Toledot: It is about seeing—and not seeing.

Our parasha reports how Isaac was tricked by Jacob, taking advantage of his father‘s blindness, into giving him the blessing of the firstborn.  But was Isaac really blind? Was he really not able to notice that it was Jacob and not Esau who stood before him?  History is sometimes made by averting our eyes.  Many people think that miracles are about God working magic.  But according to Genesis miracles are about lifting up the eyes.  They are about opening the eyes and seeing what is already there. So miracles are more about us seeing things rather than God’s magic.  Miracles are about noticing the extraordinary in the ordinary. 

So how do we understand Isaac’s not seeing?  If he is blinded by choice because it is too painful to verbalise what one son is doing to another or how his wife is conspiring against him or how he is favouring one son over another, then what might  the miracle be that he is unable to see? 

The miracle  is in the sequel.  It is in next week’s portion.  That miracle is the dream of a ladder going to heaven.  This miracles occurs because Jacob is now running from Esau.  Such is the history that is created by Isaac
choosing not to see.

We can’t see everything and some things are too painful to see clearly.  The truth must sometimes be concealed and that we must, as a matter of faith, veil our eyes. Our rabbis teach us that we learn from Isaac how to lead a life of faith.  We can look at the world and all its pain.  We can look at our own lives with all the difficulties and say, there is no God; there are no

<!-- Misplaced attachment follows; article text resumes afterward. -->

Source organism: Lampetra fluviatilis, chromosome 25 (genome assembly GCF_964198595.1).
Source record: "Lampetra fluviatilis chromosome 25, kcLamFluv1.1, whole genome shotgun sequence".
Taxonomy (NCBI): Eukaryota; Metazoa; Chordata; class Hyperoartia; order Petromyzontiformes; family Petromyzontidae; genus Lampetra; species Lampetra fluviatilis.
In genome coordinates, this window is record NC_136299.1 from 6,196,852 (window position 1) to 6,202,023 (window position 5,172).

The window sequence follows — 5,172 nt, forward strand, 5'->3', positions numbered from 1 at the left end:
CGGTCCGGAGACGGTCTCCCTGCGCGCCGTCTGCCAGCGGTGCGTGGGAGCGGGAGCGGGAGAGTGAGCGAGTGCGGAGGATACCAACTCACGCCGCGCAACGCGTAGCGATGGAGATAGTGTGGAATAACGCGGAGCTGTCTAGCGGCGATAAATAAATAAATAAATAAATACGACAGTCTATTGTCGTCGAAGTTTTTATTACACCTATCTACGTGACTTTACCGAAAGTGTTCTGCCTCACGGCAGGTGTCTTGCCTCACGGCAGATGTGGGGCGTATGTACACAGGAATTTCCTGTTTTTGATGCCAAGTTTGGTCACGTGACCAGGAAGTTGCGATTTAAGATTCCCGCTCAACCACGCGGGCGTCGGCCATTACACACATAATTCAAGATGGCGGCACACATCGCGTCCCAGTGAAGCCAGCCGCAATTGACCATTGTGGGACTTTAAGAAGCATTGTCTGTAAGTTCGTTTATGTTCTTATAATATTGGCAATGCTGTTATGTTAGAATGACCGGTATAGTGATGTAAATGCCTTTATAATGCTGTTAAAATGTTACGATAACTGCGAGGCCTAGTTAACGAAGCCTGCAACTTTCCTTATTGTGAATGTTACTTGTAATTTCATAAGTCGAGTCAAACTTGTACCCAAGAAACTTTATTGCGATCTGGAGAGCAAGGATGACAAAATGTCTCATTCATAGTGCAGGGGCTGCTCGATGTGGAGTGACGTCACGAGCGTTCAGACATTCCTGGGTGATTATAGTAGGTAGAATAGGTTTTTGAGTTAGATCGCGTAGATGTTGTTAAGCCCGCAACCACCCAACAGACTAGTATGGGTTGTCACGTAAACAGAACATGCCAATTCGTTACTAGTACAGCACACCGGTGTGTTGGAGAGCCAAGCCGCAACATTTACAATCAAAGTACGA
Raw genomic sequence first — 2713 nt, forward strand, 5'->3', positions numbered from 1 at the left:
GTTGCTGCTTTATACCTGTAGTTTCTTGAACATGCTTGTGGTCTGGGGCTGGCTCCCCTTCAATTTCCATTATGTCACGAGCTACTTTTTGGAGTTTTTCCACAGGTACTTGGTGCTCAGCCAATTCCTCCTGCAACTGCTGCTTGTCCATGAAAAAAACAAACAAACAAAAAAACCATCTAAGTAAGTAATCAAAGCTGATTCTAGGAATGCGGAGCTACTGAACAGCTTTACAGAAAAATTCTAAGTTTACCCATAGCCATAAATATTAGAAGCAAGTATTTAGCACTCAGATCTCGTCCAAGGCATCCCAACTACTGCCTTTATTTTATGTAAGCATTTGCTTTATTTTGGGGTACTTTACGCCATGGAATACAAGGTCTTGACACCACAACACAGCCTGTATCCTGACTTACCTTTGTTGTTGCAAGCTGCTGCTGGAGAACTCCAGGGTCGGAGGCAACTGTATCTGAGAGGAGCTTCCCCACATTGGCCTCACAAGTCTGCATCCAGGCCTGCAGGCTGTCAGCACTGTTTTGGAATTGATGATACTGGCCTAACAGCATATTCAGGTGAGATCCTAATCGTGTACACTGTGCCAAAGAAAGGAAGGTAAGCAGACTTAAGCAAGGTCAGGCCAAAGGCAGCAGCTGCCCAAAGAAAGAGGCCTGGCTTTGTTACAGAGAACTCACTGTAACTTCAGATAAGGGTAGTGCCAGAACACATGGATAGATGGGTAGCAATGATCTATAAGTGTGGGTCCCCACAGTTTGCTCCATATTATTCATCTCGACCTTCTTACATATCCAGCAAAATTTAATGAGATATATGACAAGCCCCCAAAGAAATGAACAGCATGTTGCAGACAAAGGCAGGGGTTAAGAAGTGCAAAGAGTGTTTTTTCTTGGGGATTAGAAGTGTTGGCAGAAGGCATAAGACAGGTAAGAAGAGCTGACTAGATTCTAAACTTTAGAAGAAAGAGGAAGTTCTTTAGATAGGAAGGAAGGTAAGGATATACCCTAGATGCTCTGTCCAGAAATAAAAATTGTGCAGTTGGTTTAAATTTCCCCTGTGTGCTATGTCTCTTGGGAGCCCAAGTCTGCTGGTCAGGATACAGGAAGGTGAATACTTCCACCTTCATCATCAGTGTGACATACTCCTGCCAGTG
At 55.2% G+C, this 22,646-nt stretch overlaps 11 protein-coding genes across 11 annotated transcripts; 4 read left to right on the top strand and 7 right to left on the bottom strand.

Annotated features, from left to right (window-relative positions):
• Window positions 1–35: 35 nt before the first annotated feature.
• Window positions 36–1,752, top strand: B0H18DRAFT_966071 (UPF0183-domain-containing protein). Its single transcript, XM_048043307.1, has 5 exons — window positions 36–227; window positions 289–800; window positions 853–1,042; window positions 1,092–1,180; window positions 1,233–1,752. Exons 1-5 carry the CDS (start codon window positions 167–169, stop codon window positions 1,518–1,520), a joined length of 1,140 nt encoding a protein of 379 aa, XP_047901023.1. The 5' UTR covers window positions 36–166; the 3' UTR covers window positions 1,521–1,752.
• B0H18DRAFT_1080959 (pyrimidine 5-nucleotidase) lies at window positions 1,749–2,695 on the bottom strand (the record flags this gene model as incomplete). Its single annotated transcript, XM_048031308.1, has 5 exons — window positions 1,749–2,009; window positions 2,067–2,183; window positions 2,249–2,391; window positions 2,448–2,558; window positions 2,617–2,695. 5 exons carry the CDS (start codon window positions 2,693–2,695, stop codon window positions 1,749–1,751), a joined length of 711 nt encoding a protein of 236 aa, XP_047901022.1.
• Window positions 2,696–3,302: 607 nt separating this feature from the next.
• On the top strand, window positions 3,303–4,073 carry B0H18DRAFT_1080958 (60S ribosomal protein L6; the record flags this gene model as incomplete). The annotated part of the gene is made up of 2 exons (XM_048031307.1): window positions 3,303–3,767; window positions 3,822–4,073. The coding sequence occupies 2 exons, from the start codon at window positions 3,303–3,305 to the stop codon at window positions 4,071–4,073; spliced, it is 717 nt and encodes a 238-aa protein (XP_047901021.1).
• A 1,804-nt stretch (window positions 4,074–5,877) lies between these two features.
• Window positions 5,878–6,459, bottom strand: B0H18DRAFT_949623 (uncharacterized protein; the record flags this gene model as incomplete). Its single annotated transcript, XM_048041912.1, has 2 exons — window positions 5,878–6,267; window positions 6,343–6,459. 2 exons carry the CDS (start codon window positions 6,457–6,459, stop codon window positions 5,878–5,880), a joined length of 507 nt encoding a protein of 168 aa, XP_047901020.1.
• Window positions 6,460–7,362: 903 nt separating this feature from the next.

miracles.  Or, you can see Nature in all its wonderful colours, and say, „I believe!“ Faith is a matter of averting our eyes from our daily pains and seeing instead the sometimes less frequent joys and blessings.  It is about seeing—and not seeing.

Shabbat Shalom – Rabbi Adrian M Schell

Knowing that We Are Blessed

As Abraham reached the twilight of his years, our Torah portion informs us that „the Eternal had blessed Abraham in every way“ (Genesis 24:1).

The Rabbis were perplexed by such an assertion. No surprise! Do you know anyone on earth who is blessed with everything? Some people may give the impression that they „have everything.“ But when you scratch the surface you will find that we all carry burdens- physical, emotional, and
financial. We live with disappointment, with pain, with hopes not realised and goals never achieved.

So what about Abraham? As Rabbi Moshe ben Nachman (Nachmanides) suggests, Abraham was blessed with riches, possessions, honour, and
longevity (Ramban on Genesis 24:1). What for me is missing in this list is love, family and friendship.